The logical, though sad, thing to do was to find another venue and this, with heavy steps we did. After some rootling around we chose the Old George in the centre of Newcastle. As it happens, the Low Lights Tavern is widely thought to be North Shields’ oldest pub and the Old George is widely believed (since the closure of the Cooperage) to be Newcastle’s. A pleasing albeit unplanned bit of continuity. We had already held a Pure Fiction event in the upstairs room there and found it good so, in the autumn of last year, we held the second Pot Luck Club. Same as before, though it happened that there were more first-timers this time rather than people outside their comfort zone though Elaine did recite a poem she had written that rhymed, a thing she had never done before in front of strangers. Vicky Arthurs, the poet, did us proud by acting as the headline act.

And now we’re doing it again. Same place, upstairs at the Old George, off the Bigg Market in the centre of Newcastle. We have established writers doing new and daring things and newer writers risking a plodge for the first time. Harry Gallagher is our headline. Other performers include  Rob Walton, The Cornshacks, Krys Wysocki, Alex Heppell and Isaac Parker .Harry Gallagher photo credit Phil Punton

And you are all, of course, invited.

The Pot Luck Club, Old George Inn, Cloth Market, Newcastle, NE1 1EZ. Thursday 22nd March. Free entry. Thanks to Chris Anderson and Phil Punton for photos.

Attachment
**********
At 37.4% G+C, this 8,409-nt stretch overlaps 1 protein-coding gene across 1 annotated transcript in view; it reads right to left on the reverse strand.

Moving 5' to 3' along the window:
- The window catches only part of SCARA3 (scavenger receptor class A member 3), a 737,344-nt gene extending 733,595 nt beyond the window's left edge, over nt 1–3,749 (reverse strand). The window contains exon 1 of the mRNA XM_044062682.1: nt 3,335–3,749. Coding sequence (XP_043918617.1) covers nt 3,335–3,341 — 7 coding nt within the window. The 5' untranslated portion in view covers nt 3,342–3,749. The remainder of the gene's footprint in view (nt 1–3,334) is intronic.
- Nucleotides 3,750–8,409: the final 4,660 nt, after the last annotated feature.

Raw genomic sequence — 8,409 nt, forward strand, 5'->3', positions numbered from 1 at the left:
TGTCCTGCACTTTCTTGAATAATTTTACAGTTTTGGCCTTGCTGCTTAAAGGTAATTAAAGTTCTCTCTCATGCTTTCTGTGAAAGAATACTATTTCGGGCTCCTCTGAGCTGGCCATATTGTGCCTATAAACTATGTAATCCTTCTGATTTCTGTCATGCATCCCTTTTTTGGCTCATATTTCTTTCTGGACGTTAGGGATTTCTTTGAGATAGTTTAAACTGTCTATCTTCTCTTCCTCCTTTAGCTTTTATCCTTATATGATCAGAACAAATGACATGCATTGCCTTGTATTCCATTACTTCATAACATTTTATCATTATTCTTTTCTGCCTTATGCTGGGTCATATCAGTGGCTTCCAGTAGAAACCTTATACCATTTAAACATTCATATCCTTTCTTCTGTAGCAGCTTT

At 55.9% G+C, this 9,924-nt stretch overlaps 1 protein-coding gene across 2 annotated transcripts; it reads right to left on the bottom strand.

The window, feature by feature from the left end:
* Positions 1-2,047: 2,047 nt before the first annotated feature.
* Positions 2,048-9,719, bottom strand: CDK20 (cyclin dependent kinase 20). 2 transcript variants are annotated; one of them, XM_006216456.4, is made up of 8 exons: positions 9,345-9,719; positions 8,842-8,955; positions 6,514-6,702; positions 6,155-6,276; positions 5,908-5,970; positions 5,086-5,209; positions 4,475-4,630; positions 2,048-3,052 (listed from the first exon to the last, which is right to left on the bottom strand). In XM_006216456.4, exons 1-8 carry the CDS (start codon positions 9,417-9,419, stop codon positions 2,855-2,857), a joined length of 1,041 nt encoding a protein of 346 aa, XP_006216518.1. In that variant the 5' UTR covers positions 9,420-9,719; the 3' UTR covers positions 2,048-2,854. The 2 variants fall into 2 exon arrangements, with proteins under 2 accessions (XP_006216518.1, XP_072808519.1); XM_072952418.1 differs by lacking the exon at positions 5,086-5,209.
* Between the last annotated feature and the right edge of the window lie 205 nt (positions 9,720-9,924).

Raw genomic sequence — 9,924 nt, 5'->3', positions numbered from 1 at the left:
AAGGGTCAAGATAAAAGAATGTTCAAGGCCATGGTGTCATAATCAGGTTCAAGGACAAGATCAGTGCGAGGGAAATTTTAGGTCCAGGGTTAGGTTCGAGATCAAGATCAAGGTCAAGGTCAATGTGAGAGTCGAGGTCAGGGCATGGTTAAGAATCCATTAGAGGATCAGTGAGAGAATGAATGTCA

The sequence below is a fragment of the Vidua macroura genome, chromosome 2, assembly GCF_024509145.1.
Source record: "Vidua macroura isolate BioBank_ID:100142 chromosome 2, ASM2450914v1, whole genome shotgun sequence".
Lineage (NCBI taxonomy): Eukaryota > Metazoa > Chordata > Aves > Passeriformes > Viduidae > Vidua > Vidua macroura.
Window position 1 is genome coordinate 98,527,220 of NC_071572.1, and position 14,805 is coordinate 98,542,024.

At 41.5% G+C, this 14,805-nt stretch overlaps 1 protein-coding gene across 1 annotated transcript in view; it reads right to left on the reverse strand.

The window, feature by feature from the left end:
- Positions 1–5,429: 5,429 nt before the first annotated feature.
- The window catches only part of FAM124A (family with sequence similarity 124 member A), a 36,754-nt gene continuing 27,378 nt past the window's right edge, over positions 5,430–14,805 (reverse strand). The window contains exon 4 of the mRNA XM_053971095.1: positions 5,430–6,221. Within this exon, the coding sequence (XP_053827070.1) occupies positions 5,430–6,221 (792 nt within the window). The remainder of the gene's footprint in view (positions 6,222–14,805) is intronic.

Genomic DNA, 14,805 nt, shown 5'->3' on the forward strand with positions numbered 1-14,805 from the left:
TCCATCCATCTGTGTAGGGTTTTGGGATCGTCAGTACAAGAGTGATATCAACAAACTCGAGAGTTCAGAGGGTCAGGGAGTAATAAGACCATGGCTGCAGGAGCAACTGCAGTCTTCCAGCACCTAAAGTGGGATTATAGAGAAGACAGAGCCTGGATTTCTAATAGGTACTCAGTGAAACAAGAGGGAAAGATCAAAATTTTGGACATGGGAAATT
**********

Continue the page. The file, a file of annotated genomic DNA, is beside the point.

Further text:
Football & Poetry

There’s something about this time of year for football fans. We’re two thirds of the way through the football season and the FA Cup’s moved up a few gears. What’s this got to do with writing? Over to our football correspondent, Rob Hawley…

I love football, but not for the usual reasons.

I don’t love it because of the tension, the passion, the glory, the thrills and spills. Nope, none of these things are the real reason I love football. I don’t even love it because of the sense of community, the camaraderie, the feeling of our club, our tribe against the world. No, none of that is the root of my football love.

My love comes from two things. One is the wonderful history of the sport, its Victorian origins, its rootedness in the story of northern working life, its (if you like) deep past. This, to me, is essential to football’s amazing glamour, its intoxicating allure.

footballThe other is (for want of a better phrase) the grammar of a football match, the shapes and patterns which endlessly repeat during match after match, which play out in similar yet constantly varied ways. Football, like chess, is played on a rigidly confined space, with players who obey rigidly-enforced rules. Yet despite the apparent tram-line uniformity of pitch and rule-book, the games which reveal themselves every Saturday are a series of never-ending variations, so different from one another that each one is memorably distinct – though some are much better than others. I’ve heard it said that there are more chess games, that is, more variations of the moves which can make up a game, than atoms in the known universe. The same must be true of football.